Interview: Chris Camejo, Director of Assessment Services for NTT Com Security
Chris Camejo, Director of Assessment Services for NTT Com Security (formerly Integralis), comes from a technical assessment background, having personally coordinated and conducted numerous large-scale, multi-discipline penetration tests spanning multiple countries for global clients.
As part of NTT Com Security’s threat intelligence capabilities, he follows the latest tactics and techniques of attackers and have conducted presentations on this topic at Computerworld Security Summit and with the United States Secret Service San Francisco Electronic Crimes Task Force; have assisted in research for a presentation at Black Hat Briefings. Chris has been working with NTT Com Security since 2001.
1. What specific duties do you perform as director of assessment services for NTT Com Security?
I don’t get to “get my hands dirty” in the field hacking into networks much anymore, but I provide a degree of strategic oversight to the teams conducting vulnerability assessment, penetration testing, compliance assessments, and risk assessments. I will also still get involved in the delivery of key penetration testing and PCI compliance projects to make sure we are addressing the client’s needs in light of the threats they face.
Beyond that, I spend most of my time talking to our clients about their security needs in order to help them understand the threats they face and what they can do about them. Sometimes this involves recommending certain services or scoping out technologies to address specific security gaps while in other cases we help them tighten up their policies and processes to make more effective use of what they already have.
As part of all that I have to stay on top of the latest threats, I start off every morning by checking news feeds and mailing lists to find out what new vulnerabilities have been discovered, who has been breached, and how it happened. When something important comes up I will send this information around within NTT Com Security so our sales staff knows what issues they should make their clients aware of and so our consultants can help their clients address those threats.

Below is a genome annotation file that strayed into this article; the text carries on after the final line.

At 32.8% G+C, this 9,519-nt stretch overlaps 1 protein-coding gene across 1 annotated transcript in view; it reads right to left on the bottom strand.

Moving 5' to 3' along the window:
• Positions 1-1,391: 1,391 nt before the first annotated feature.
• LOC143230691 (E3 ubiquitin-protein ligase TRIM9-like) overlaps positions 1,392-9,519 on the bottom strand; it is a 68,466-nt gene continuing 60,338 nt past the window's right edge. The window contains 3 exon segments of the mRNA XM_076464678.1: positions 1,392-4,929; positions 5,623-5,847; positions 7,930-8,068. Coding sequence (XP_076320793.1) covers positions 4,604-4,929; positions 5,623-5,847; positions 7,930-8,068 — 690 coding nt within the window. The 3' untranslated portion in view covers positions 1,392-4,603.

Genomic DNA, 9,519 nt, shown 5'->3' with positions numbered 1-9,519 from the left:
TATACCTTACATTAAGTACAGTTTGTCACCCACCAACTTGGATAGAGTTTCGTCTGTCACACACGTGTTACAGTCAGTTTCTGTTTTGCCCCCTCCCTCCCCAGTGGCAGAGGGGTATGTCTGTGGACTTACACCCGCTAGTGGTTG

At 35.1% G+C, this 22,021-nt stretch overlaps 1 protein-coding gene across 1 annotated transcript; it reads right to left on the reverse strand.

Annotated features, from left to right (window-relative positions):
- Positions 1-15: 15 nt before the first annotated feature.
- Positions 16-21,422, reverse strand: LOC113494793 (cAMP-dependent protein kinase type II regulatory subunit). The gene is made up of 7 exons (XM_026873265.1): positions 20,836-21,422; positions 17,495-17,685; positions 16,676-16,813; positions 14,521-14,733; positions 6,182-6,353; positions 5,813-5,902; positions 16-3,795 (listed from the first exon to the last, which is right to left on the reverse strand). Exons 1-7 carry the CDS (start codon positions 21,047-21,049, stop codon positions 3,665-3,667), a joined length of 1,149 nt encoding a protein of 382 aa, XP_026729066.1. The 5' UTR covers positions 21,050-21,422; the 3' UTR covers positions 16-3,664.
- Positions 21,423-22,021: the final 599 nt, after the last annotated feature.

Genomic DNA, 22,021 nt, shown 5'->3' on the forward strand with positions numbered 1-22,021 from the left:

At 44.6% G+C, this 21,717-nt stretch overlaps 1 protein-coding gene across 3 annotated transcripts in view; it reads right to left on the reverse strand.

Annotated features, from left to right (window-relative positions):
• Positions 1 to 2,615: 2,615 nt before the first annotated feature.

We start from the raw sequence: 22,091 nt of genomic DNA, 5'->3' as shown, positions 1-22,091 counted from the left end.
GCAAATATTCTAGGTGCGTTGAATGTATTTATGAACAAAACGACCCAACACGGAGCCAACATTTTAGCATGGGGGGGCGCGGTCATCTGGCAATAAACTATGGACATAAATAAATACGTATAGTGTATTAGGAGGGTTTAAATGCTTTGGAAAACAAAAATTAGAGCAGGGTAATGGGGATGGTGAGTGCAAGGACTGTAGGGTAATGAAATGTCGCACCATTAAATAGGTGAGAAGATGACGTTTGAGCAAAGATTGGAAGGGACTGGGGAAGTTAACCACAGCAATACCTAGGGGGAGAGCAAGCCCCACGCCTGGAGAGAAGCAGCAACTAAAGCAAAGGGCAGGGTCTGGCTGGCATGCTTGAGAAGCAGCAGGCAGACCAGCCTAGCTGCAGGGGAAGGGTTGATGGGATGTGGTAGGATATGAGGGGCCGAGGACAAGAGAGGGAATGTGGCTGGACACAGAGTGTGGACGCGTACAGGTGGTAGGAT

I also conduct webinars, write articles, and present at security conferences where my topic usually involves breaking down the sometimes incredibly technical details of vulnerabilities and breaches into something more suitable for the executives and managers who have to deal with security but don’t live and breathe it every day. I figure that helping educate the decision-makers about the threats that they would otherwise be oblivious to is my little contribution to make the Internet a bit safer than it would otherwise be.
2. You have personally had a hand in organizing and running a number of large-scale penetration tests spanning multiple countries for global clients. Considering the cyber security threats that seem to be lurking around every corner, would you say that companies are more or less aware of the threats they face?
General awareness that there are threats is definitely increasing thanks to the recent high profile retail breaches, but unfortunately most organizations still don’t have an understanding of who the threat actors are, what their motivations are, and how they operate. This can lead to organizations having major blind spots in their information security programs.
Most people outside the security industry think of breaches in terms of stolen credit cards or social security numbers that are useful for financial fraud. There is also a growing awareness of the value of health records that can be used for insurance fraud. While these types of breaches do grab headlines because of their impact on the average consumer, they only represent a small subset of the actual threats and breaches.
There is an enormous undercurrent of breaches that target intellectual property, business plans, and other data that can be valuable in a corporate espionage context.